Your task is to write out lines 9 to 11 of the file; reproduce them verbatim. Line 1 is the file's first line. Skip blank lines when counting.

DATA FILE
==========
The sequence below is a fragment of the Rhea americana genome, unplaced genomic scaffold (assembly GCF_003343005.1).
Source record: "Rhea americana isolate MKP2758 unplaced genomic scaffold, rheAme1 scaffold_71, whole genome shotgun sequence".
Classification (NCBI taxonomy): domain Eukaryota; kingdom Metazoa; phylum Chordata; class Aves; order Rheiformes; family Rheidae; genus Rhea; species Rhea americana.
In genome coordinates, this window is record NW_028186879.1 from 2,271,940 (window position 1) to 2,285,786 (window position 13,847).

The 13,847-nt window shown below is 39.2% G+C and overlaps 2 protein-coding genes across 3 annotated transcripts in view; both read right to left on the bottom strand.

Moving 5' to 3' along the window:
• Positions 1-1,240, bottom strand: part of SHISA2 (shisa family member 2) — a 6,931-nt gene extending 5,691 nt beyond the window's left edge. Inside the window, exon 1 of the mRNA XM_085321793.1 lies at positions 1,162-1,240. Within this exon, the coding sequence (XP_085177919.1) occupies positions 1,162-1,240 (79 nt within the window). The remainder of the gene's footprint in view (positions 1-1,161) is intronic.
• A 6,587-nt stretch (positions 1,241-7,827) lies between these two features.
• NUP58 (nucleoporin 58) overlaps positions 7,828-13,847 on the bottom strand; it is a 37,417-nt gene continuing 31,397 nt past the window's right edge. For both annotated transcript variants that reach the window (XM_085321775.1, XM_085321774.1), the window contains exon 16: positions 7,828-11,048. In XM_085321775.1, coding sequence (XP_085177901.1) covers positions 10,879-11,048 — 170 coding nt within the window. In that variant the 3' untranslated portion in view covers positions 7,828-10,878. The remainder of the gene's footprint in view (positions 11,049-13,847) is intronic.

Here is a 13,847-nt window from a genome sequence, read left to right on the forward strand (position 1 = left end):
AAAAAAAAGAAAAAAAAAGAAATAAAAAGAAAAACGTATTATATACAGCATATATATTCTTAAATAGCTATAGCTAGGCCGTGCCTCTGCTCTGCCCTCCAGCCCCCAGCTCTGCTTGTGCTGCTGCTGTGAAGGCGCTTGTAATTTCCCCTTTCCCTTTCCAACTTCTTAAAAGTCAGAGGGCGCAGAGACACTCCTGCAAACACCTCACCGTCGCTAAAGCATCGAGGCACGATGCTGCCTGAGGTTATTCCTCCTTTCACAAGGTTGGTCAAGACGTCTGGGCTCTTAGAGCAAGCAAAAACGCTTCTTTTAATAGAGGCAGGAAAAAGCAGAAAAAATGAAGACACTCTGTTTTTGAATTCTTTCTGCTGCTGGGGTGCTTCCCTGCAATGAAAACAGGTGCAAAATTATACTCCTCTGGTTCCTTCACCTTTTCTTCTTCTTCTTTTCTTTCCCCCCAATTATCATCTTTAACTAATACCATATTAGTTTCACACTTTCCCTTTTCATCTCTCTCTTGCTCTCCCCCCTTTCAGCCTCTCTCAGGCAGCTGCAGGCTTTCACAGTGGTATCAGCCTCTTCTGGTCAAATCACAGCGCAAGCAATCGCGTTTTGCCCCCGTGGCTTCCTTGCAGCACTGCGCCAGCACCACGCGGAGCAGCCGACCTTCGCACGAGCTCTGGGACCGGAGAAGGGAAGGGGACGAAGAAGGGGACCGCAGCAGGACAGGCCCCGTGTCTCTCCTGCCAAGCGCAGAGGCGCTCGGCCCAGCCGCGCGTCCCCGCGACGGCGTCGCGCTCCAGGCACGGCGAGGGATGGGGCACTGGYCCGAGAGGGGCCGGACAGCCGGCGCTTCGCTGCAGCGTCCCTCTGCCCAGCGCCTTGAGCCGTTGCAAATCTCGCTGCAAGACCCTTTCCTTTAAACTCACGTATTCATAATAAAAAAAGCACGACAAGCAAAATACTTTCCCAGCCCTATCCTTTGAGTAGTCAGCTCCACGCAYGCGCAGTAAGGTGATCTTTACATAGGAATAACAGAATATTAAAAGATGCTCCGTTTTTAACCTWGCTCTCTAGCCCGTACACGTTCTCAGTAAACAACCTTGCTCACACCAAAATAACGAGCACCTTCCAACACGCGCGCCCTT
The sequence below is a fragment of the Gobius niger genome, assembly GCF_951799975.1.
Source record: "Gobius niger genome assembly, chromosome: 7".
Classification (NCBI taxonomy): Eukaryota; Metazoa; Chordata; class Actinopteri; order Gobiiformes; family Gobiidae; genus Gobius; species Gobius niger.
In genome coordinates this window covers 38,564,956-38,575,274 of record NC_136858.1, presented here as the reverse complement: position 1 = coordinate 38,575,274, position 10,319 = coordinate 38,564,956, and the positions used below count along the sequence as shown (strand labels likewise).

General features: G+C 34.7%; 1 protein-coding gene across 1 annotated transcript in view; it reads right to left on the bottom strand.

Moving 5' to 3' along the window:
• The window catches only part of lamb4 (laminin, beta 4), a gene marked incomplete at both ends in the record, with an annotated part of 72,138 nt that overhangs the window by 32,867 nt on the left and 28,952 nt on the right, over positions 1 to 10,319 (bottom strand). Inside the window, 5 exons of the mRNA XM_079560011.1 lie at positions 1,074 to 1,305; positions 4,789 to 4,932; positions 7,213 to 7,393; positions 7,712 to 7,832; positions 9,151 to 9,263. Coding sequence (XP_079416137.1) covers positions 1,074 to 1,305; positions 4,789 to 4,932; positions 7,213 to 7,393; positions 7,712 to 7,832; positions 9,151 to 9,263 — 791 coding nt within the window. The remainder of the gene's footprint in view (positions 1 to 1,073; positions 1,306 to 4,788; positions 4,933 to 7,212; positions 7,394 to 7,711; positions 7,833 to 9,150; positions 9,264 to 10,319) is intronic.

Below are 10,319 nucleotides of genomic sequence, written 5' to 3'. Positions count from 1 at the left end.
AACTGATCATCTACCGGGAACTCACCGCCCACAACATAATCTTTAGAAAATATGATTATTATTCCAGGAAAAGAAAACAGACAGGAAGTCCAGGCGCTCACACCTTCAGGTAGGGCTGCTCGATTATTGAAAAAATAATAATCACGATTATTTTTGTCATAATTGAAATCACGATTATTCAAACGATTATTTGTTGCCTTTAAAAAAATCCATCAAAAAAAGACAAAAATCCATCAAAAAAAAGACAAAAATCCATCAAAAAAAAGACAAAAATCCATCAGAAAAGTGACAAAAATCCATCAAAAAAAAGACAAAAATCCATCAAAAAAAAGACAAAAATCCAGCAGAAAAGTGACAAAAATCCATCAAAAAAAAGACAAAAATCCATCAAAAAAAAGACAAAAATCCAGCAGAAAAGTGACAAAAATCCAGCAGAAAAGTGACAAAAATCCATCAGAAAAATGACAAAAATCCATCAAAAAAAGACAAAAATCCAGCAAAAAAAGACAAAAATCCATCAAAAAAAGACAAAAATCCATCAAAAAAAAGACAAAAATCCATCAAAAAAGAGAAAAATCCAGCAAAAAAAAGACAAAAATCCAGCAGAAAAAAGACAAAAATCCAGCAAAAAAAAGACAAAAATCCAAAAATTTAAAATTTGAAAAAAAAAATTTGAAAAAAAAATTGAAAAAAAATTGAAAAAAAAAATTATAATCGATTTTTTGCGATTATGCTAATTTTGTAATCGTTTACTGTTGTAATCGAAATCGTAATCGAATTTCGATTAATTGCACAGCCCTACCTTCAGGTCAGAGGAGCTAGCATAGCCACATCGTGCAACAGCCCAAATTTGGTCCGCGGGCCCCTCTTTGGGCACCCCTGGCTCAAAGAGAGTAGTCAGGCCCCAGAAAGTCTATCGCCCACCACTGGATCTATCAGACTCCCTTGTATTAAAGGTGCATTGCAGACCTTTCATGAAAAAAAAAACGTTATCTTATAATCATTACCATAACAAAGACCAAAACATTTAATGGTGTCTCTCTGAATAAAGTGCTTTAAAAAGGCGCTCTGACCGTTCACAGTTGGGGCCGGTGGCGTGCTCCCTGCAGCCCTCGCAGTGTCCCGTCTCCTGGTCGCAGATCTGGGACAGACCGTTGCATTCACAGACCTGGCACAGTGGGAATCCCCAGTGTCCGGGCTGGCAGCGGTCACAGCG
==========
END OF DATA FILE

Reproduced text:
• NUP58 (nucleoporin 58) overlaps positions 7,828-13,847 on the bottom strand; it is a 37,417-nt gene continuing 31,397 nt past the window's right edge. For both annotated transcript variants that reach the window (XM_085321775.1, XM_085321774.1), the window contains exon 16: positions 7,828-11,048. In XM_085321775.1, coding sequence (XP_085177901.1) covers positions 10,879-11,048 — 170 coding nt within the window. In that variant the 3' untranslated portion in view covers positions 7,828-10,878. The remainder of the gene's footprint in view (positions 11,049-13,847) is intronic.

Here is a 13,847-nt window from a genome sequence, read left to right on the forward strand (position 1 = left end):
AAAAAAAAGAAAAAAAAAGAAATAAAAAGAAAAACGTATTATATACAGCATATATATTCTTAAATAGCTATAGCTAGGCCGTGCCTCTGCTCTGCCCTCCAGCCCCCAGCTCTGCTTGTGCTGCTGCTGTGAAGGCGCTTGTAATTTCCCCTTTCCCTTTCCAACTTCTTAAAAGTCAGAGGGCGCAGAGACACTCCTGCAAACACCTCACCGTCGCTAAAGCATCGAGGCACGATGCTGCCTGAGGTTATTCCTCCTTTCACAAGGTTGGTCAAGACGTCTGGGCTCTTAGAGCAAGCAAAAACGCTTCTTTTAATAGAGGCAGGAAAAAGCAGAAAAAATGAAGACACTCTGTTTTTGAATTCTTTCTGCTGCTGGGGTGCTTCCCTGCAATGAAAACAGGTGCAAAATTATACTCCTCTGGTTCCTTCACCTTTTCTTCTTCTTCTTTTCTTTCCCCCCAATTATCATCTTTAACTAATACCATATTAGTTTCACACTTTCCCTTTTCATCTCTCTCTTGCTCTCCCCCCTTTCAGCCTCTCTCAGGCAGCTGCAGGCTTTCACAGTGGTATCAGCCTCTTCTGGTCAAATCACAGCGCAAGCAATCGCGTTTTGCCCCCGTGGCTTCCTTGCAGCACTGCGCCAGCACCACGCGGAGCAGCCGACCTTCGCACGAGCTCTGGGACCGGAGAAGGGAAGGGGACGAAGAAGGGGACCGCAGCAGGACAGGCCCCGTGTCTCTCCTGCCAAGCGCAGAGGCGCTCGGCCCAGCCGCGCGTCCCCGCGACGGCGTCGCGCTCCAGGCACGGCGAGGGATGGGGCACTGGYCCGAGAGGGGCCGGACAGCCGGCGCTTCGCTGCAGCGTCCCTCTGCCCAGCGCCTTGAGCCGTTGCAAATCTCGCTGCAAGACCCTTTCCTTTAAACTCACGTATTCATAATAAAAAAAGCACGACAAGCAAAATACTTTCCCAGCCCTATCCTTTGAGTAGTCAGCTCCACGCAYGCGCAGTAAGGTGATCTTTACATAGGAATAACAGAATATTAAAAGATGCTCCGTTTTTAACCTWGCTCTCTAGCCCGTACACGTTCTCAGTAAACAACCTTGCTCACACCAAAATAACGAGCACCTTCCAACACGCGCGCCCTT